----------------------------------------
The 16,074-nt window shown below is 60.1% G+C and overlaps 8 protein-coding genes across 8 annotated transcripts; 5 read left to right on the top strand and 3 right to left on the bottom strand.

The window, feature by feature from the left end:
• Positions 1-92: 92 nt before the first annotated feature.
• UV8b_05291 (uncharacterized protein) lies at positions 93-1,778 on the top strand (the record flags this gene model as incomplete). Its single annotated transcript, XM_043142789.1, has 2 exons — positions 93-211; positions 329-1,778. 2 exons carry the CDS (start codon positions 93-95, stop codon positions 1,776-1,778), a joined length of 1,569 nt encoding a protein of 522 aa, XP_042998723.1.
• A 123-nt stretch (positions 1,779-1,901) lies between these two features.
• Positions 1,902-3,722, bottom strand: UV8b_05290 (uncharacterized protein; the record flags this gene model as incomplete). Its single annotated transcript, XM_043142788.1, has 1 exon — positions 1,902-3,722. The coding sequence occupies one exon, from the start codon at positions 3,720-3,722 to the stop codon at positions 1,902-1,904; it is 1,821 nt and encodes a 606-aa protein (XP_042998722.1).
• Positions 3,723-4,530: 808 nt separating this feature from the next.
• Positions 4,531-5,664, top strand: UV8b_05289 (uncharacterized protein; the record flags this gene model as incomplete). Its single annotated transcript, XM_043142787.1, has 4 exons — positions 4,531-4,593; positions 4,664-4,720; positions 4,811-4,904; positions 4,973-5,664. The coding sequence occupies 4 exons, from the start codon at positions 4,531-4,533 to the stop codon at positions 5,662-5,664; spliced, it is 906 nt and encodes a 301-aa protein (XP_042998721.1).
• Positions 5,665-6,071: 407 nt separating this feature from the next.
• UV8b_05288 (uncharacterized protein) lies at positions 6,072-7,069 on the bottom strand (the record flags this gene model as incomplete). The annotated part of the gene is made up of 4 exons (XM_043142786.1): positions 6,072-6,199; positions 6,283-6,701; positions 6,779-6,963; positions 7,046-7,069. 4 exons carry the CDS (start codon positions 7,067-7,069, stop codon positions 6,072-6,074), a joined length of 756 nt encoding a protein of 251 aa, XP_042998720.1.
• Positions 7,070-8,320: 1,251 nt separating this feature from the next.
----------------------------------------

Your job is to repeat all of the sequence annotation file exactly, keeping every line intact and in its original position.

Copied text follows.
The 16,074-nt window shown below is 60.1% G+C and overlaps 8 protein-coding genes across 8 annotated transcripts; 5 read left to right on the top strand and 3 right to left on the bottom strand.

The window, feature by feature from the left end:
• Positions 1-92: 92 nt before the first annotated feature.
• UV8b_05291 (uncharacterized protein) lies at positions 93-1,778 on the top strand (the record flags this gene model as incomplete). Its single annotated transcript, XM_043142789.1, has 2 exons — positions 93-211; positions 329-1,778. 2 exons carry the CDS (start codon positions 93-95, stop codon positions 1,776-1,778), a joined length of 1,569 nt encoding a protein of 522 aa, XP_042998723.1.
• A 123-nt stretch (positions 1,779-1,901) lies between these two features.
• Positions 1,902-3,722, bottom strand: UV8b_05290 (uncharacterized protein; the record flags this gene model as incomplete). Its single annotated transcript, XM_043142788.1, has 1 exon — positions 1,902-3,722. The coding sequence occupies one exon, from the start codon at positions 3,720-3,722 to the stop codon at positions 1,902-1,904; it is 1,821 nt and encodes a 606-aa protein (XP_042998722.1).
• Positions 3,723-4,530: 808 nt separating this feature from the next.
• Positions 4,531-5,664, top strand: UV8b_05289 (uncharacterized protein; the record flags this gene model as incomplete). Its single annotated transcript, XM_043142787.1, has 4 exons — positions 4,531-4,593; positions 4,664-4,720; positions 4,811-4,904; positions 4,973-5,664. The coding sequence occupies 4 exons, from the start codon at positions 4,531-4,533 to the stop codon at positions 5,662-5,664; spliced, it is 906 nt and encodes a 301-aa protein (XP_042998721.1).
• Positions 5,665-6,071: 407 nt separating this feature from the next.
• UV8b_05288 (uncharacterized protein) lies at positions 6,072-7,069 on the bottom strand (the record flags this gene model as incomplete). The annotated part of the gene is made up of 4 exons (XM_043142786.1): positions 6,072-6,199; positions 6,283-6,701; positions 6,779-6,963; positions 7,046-7,069. 4 exons carry the CDS (start codon positions 7,067-7,069, stop codon positions 6,072-6,074), a joined length of 756 nt encoding a protein of 251 aa, XP_042998720.1.
• Positions 7,070-8,320: 1,251 nt separating this feature from the next.